LRP stands for “long relief pitcher” and usually refers to a non-starting pitcher who is used for more than two innings at a time.
Through most of baseball history, teams have used LRPs on a sporadic basis, calling on them only when the need arises. That typically happens when a starter is chased early in a game. In that case, a manager may bring in a reliever to work multiple innings to try and keep the game in hand so he can transition to the backend of his bullpen — the setup relievers and closer.
In the 2020s, the LRP became more commonplace as teams like the Tampa Bay Rays began experimenting with “openers” and so-called “bullpen games,” which are designed from the beginning to feature several pitchers who each hurl multiple innings.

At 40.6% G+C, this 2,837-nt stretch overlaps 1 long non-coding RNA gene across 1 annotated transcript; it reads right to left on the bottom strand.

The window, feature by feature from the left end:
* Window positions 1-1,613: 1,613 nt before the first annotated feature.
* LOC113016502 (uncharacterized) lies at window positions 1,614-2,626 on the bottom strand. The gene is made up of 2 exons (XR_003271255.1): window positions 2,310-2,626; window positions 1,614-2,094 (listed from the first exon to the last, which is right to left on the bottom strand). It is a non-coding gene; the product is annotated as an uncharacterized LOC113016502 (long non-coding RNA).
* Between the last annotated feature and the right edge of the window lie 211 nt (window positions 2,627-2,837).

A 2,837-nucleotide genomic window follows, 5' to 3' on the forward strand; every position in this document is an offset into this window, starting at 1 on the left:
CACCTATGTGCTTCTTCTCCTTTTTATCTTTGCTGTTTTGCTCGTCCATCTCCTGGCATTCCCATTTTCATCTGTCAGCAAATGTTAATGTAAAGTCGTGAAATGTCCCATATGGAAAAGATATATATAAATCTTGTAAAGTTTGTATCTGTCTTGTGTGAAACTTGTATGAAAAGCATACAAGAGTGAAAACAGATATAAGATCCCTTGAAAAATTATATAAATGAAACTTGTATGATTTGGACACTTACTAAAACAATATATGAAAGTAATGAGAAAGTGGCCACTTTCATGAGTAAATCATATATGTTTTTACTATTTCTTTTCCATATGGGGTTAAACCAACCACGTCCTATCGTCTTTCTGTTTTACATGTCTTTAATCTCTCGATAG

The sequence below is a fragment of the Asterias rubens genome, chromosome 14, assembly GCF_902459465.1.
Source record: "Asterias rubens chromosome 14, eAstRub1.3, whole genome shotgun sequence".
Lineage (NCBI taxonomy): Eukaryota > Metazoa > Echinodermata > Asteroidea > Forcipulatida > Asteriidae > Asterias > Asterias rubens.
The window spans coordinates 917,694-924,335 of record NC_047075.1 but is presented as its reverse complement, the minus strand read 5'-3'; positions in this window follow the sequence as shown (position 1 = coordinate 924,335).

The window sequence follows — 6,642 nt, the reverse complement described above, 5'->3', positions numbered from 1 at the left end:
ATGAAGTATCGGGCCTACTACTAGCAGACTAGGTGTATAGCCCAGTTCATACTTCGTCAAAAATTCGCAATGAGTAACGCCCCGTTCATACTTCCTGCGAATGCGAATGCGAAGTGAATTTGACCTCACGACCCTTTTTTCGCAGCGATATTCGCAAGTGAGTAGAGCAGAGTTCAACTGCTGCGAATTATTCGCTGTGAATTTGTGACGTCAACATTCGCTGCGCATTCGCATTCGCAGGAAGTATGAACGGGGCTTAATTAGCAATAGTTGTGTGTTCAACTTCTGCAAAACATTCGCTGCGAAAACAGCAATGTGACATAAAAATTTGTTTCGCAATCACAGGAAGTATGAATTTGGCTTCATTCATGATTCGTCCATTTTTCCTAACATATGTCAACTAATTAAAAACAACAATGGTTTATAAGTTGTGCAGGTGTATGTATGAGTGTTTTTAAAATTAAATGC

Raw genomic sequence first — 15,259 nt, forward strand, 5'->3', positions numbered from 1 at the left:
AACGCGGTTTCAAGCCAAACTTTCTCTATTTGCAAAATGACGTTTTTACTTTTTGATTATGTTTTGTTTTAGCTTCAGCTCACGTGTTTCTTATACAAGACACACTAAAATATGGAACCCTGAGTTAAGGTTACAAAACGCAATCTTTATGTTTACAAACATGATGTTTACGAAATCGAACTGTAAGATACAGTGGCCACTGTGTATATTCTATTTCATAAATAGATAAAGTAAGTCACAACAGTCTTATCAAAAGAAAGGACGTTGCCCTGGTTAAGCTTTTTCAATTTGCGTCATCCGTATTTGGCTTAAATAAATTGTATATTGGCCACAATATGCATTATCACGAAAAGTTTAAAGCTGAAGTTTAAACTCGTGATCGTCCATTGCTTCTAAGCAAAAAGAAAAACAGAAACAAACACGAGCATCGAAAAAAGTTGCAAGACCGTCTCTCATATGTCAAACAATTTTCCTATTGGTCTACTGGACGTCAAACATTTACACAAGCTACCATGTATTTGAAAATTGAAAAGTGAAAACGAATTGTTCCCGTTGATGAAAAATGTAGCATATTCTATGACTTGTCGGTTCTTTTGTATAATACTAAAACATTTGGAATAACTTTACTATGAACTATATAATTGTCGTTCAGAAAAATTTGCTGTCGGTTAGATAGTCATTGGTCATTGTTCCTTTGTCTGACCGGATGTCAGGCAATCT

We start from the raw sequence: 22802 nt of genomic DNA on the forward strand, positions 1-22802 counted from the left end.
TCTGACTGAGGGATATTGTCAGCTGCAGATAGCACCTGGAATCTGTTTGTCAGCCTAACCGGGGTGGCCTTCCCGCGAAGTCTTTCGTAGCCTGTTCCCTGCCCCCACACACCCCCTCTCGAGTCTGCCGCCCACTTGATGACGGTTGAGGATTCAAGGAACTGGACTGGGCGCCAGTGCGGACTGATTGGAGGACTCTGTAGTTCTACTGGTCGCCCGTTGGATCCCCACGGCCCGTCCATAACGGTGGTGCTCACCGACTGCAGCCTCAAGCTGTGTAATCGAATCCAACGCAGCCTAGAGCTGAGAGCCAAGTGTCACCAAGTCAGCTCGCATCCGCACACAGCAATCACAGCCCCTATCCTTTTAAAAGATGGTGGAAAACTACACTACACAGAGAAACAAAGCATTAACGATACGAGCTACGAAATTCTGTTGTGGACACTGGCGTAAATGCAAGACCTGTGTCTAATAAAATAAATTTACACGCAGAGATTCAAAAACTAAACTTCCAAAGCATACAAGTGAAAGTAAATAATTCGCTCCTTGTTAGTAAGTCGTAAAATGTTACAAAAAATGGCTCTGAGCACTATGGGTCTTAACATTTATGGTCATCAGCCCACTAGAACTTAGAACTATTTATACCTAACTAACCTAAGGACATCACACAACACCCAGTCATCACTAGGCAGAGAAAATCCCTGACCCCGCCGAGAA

But there have been some relievers, even in earlier times, who regularly worked several innings per appearance. Some of these guys even served as their team’s closers while racking up ponderous innings totals.
Probably the best example of a long relief pitcher who also functioned as a closer was Mike Marshall, who threw a record 208.1 innings over 83 appearances for the 1974 Los Angeles Dodgers. He also led the team with 21 saves, a combined performance that netted him the National League Cy Young Award.